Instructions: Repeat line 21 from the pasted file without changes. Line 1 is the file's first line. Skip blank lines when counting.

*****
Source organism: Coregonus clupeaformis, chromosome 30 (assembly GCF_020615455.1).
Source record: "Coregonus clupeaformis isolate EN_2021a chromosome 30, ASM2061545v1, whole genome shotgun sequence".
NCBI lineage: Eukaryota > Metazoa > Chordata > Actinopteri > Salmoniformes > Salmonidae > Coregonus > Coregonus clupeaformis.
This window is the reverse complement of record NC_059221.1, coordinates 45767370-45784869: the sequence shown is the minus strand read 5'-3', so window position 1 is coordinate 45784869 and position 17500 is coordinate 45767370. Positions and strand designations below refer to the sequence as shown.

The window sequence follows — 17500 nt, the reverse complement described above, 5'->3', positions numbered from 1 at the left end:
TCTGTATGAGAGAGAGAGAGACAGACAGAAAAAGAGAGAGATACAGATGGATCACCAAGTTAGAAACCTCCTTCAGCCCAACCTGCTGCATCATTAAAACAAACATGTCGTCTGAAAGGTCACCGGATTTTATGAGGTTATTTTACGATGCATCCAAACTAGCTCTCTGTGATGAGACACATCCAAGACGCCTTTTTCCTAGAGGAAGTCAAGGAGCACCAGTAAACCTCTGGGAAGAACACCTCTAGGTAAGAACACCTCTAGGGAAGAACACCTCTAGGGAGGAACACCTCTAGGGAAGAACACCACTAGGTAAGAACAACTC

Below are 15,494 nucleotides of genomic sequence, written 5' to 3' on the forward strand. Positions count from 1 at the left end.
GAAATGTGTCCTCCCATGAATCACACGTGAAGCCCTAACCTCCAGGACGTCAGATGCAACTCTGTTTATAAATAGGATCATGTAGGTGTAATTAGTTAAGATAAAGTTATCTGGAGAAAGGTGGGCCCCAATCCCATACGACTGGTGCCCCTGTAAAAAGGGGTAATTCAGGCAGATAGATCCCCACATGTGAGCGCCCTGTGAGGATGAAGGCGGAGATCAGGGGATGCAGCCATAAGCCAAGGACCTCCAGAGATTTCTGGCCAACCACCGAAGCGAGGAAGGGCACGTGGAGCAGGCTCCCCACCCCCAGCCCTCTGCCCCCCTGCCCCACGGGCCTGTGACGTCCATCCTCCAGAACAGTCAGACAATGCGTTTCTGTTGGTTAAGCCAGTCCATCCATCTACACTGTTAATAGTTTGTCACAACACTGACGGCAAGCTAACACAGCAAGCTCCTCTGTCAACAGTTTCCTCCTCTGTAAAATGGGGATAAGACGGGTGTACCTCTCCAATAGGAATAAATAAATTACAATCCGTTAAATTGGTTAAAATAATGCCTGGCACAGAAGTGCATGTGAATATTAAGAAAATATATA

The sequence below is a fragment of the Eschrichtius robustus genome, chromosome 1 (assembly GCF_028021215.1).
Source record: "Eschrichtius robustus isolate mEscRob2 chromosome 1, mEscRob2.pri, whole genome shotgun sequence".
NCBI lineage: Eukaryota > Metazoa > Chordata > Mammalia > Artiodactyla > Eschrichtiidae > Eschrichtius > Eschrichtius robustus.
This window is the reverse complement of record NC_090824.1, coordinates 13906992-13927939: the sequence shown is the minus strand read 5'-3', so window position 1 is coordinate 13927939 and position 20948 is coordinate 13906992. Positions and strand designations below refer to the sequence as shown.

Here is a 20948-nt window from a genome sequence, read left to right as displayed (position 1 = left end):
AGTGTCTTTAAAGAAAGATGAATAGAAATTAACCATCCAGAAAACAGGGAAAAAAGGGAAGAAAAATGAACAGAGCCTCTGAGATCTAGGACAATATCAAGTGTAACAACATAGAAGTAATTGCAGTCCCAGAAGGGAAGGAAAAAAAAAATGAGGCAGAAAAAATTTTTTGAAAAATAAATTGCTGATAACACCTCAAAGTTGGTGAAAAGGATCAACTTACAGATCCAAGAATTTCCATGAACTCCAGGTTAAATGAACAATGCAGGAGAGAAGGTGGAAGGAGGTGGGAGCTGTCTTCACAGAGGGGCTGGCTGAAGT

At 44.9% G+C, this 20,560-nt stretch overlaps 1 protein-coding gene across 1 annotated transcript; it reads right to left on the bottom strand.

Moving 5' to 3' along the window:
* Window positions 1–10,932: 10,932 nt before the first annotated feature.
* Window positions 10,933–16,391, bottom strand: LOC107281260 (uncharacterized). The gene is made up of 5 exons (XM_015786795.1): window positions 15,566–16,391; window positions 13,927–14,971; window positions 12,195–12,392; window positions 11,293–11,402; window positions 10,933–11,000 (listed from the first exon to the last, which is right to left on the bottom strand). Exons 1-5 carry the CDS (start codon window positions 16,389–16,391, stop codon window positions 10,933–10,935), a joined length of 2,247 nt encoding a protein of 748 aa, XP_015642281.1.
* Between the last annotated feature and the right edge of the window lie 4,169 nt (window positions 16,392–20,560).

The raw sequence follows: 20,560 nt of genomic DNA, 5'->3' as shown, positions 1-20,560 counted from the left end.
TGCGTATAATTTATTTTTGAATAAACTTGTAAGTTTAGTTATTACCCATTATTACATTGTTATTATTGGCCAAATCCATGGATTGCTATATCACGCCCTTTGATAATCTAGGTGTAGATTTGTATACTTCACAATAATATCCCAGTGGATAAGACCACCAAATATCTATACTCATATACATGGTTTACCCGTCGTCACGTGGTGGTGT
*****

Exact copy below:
TGCGTATAATTTATTTTTGAATAAACTTGTAAGTTTAGTTATTACCCATTATTACATTGTTATTATTGGCCAAATCCATGGATTGCTATATCACGCCCTTTGATAATCTAGGTGTAGATTTGTATACTTCACAATAATATCCCAGTGGATAAGACCACCAAATATCTATACTCATATACATGGTTTACCCGTCGTCACGTGGTGGTGT